6. A preference for gradual change over revolutionary change. —-There’s no need to make the changes gradually, because we know what the world ought to be like, and the sooner the better. Delays simply run the risk of diluting our vision for your future. Moreover, We will not be secure in our power until the revolution.
The appalling arrogance of these two (and some other liberals among these responses) illustrates why it’s almost impossible to have an intelligent conversation with a liberal. “We (Liberals) THINK about things until we see that liberalism is correct, while you (conservatives) blindly accept what your traditions tell you. It’s perfectly obvious and beyond cavil that logic, tolerance, science, and virtue are the exclusive province of liberalism.” Moreover, the irritating fact that not all conservative think alike becomes the basis for charging Bauerlein and others of inconsistency and misuse of sources.
In “The Idiot,” Dostoyevski has a character say, “I have never known a liberal who would allow anone to have an opinion of his own, without immediately overwhelming him with abuse or something worse.”
He was right.
Joe Erwin added later:
Both “conservatives” and “liberals” have more complicated positions than those for which they are given credit. I think again of the statement once made my my post-doc advisor: “There are only two kinds of people; those who believe there are only two kinds of people, and those who don’t.” This series of comments includes abundant stereotyping of the “left” and “right” and the “liberal” and “conservative” perspectives. How can intelligent people be so small minded as to lump people into such groups? There may something that could be characterized as a “liberal syndrome” and a “conservative syndrome” in which those suffering from these respective maladies each hold a set of dogmatically defended values or beliefs (that in each case include stereotypes about the other).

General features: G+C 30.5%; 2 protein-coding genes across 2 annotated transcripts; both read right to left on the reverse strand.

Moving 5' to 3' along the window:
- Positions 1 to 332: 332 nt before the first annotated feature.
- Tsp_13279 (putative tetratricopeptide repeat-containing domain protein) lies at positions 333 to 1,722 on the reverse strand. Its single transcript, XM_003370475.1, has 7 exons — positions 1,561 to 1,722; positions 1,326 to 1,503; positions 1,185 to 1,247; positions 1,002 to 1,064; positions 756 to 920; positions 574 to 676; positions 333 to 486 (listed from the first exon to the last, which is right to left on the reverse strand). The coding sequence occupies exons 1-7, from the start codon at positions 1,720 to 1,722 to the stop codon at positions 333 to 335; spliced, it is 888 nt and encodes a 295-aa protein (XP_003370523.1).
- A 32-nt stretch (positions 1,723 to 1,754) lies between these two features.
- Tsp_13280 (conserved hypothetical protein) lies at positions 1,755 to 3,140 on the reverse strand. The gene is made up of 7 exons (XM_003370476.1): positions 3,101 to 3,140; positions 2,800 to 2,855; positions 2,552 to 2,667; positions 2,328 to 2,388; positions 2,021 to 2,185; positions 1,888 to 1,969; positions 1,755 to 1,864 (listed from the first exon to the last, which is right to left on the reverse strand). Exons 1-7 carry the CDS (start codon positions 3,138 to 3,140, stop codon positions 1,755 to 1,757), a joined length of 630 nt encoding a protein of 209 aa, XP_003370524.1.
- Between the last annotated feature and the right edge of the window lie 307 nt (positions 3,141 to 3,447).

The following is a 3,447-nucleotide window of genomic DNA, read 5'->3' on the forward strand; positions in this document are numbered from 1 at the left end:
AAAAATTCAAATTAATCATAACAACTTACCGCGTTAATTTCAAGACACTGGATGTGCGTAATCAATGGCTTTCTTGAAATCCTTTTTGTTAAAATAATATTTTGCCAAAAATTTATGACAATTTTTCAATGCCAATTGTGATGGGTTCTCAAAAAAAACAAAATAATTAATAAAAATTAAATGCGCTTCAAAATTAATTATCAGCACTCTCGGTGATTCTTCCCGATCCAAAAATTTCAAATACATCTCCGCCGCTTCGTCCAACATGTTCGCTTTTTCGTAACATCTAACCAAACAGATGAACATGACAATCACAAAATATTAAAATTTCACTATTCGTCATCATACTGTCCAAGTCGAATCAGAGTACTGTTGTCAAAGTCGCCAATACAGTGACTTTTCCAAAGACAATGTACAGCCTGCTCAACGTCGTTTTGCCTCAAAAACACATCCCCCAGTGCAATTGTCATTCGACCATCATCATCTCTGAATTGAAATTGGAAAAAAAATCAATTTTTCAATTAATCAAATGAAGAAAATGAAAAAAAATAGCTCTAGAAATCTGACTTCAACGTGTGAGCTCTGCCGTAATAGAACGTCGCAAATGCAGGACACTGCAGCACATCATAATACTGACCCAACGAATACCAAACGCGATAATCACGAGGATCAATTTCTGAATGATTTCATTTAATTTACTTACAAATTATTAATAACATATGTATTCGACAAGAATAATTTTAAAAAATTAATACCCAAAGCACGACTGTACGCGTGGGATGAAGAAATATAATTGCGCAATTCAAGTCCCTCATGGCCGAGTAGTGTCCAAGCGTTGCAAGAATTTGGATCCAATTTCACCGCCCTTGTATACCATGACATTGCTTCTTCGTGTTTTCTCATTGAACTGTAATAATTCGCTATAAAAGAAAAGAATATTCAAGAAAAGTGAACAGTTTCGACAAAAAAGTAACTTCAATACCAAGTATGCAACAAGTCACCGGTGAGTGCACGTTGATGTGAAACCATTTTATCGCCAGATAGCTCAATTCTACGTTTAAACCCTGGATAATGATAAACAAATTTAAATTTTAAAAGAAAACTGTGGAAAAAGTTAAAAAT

Isn’t it all far more interesting and complex than this sort of polarized perspective on the world and its peoples? Left, right, up, down, north, south, east, west, and all shades and grades of n-dimensional hyperspace are in play. And within that matrix, one of the most powerful concepts is that at every level of function, variation occurs, and some things work better than others. Processes and mechanisms that do not work at all, that is, fail to function or are fatally flawed, do not survive. Ideas and techologies and systems and organisms that work well some or most of the time, at some level of organization, tend to persist. The classic psychological defense mechanisms, like stereotyping, overgeneralization, tearing down others to elevate ones own position, etc., all are effective enough of the time that they survive in the discourse of people like those who post here. As indicated in comment #48, the level at which most of this discourse has been conducted, with ad hominem attacks and unwarranted stereotyping, is not helpful.